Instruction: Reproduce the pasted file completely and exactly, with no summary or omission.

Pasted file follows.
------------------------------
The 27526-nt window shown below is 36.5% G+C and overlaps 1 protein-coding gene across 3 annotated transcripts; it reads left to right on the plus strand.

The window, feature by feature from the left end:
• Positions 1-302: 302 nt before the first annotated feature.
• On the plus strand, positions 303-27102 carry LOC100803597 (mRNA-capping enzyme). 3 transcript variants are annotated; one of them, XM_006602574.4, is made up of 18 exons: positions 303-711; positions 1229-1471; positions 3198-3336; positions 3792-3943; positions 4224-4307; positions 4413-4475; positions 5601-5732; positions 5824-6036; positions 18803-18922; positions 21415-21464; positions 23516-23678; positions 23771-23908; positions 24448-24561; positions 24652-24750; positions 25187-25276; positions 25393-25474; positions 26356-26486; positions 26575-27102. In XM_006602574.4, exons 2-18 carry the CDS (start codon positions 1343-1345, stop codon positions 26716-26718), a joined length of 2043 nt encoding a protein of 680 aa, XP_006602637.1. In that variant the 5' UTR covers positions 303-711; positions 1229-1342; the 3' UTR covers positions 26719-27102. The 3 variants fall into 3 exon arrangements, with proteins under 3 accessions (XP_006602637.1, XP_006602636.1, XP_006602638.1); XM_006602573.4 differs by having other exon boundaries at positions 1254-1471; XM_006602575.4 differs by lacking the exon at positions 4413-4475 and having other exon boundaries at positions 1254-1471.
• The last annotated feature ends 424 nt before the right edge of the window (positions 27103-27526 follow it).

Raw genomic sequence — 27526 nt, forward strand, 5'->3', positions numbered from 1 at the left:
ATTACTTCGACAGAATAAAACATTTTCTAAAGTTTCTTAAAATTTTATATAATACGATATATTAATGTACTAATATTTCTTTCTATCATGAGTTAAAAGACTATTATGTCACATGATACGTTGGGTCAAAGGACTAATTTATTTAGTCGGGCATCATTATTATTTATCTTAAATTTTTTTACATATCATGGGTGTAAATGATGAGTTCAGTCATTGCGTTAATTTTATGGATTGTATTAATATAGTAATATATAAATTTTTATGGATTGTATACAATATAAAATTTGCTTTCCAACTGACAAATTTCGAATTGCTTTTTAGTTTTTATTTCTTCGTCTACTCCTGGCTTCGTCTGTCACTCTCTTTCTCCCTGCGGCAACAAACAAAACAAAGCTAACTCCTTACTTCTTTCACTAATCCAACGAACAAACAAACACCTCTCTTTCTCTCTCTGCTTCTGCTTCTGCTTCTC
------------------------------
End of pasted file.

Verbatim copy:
The 27526-nt window shown below is 36.5% G+C and overlaps 1 protein-coding gene across 3 annotated transcripts; it reads left to right on the plus strand.

The window, feature by feature from the left end:
• Positions 1-302: 302 nt before the first annotated feature.
• On the plus strand, positions 303-27102 carry LOC100803597 (mRNA-capping enzyme). 3 transcript variants are annotated; one of them, XM_006602574.4, is made up of 18 exons: positions 303-711; positions 1229-1471; positions 3198-3336; positions 3792-3943; positions 4224-4307; positions 4413-4475; positions 5601-5732; positions 5824-6036; positions 18803-18922; positions 21415-21464; positions 23516-23678; positions 23771-23908; positions 24448-24561; positions 24652-24750; positions 25187-25276; positions 25393-25474; positions 26356-26486; positions 26575-27102. In XM_006602574.4, exons 2-18 carry the CDS (start codon positions 1343-1345, stop codon positions 26716-26718), a joined length of 2043 nt encoding a protein of 680 aa, XP_006602637.1. In that variant the 5' UTR covers positions 303-711; positions 1229-1342; the 3' UTR covers positions 26719-27102. The 3 variants fall into 3 exon arrangements, with proteins under 3 accessions (XP_006602637.1, XP_006602636.1, XP_006602638.1); XM_006602573.4 differs by having other exon boundaries at positions 1254-1471; XM_006602575.4 differs by lacking the exon at positions 4413-4475 and having other exon boundaries at positions 1254-1471.
• The last annotated feature ends 424 nt before the right edge of the window (positions 27103-27526 follow it).

Raw genomic sequence — 27526 nt, forward strand, 5'->3', positions numbered from 1 at the left:
ATTACTTCGACAGAATAAAACATTTTCTAAAGTTTCTTAAAATTTTATATAATACGATATATTAATGTACTAATATTTCTTTCTATCATGAGTTAAAAGACTATTATGTCACATGATACGTTGGGTCAAAGGACTAATTTATTTAGTCGGGCATCATTATTATTTATCTTAAATTTTTTTACATATCATGGGTGTAAATGATGAGTTCAGTCATTGCGTTAATTTTATGGATTGTATTAATATAGTAATATATAAATTTTTATGGATTGTATACAATATAAAATTTGCTTTCCAACTGACAAATTTCGAATTGCTTTTTAGTTTTTATTTCTTCGTCTACTCCTGGCTTCGTCTGTCACTCTCTTTCTCCCTGCGGCAACAAACAAAACAAAGCTAACTCCTTACTTCTTTCACTAATCCAACGAACAAACAAACACCTCTCTTTCTCTCTCTGCTTCTGCTTCTGCTTCTC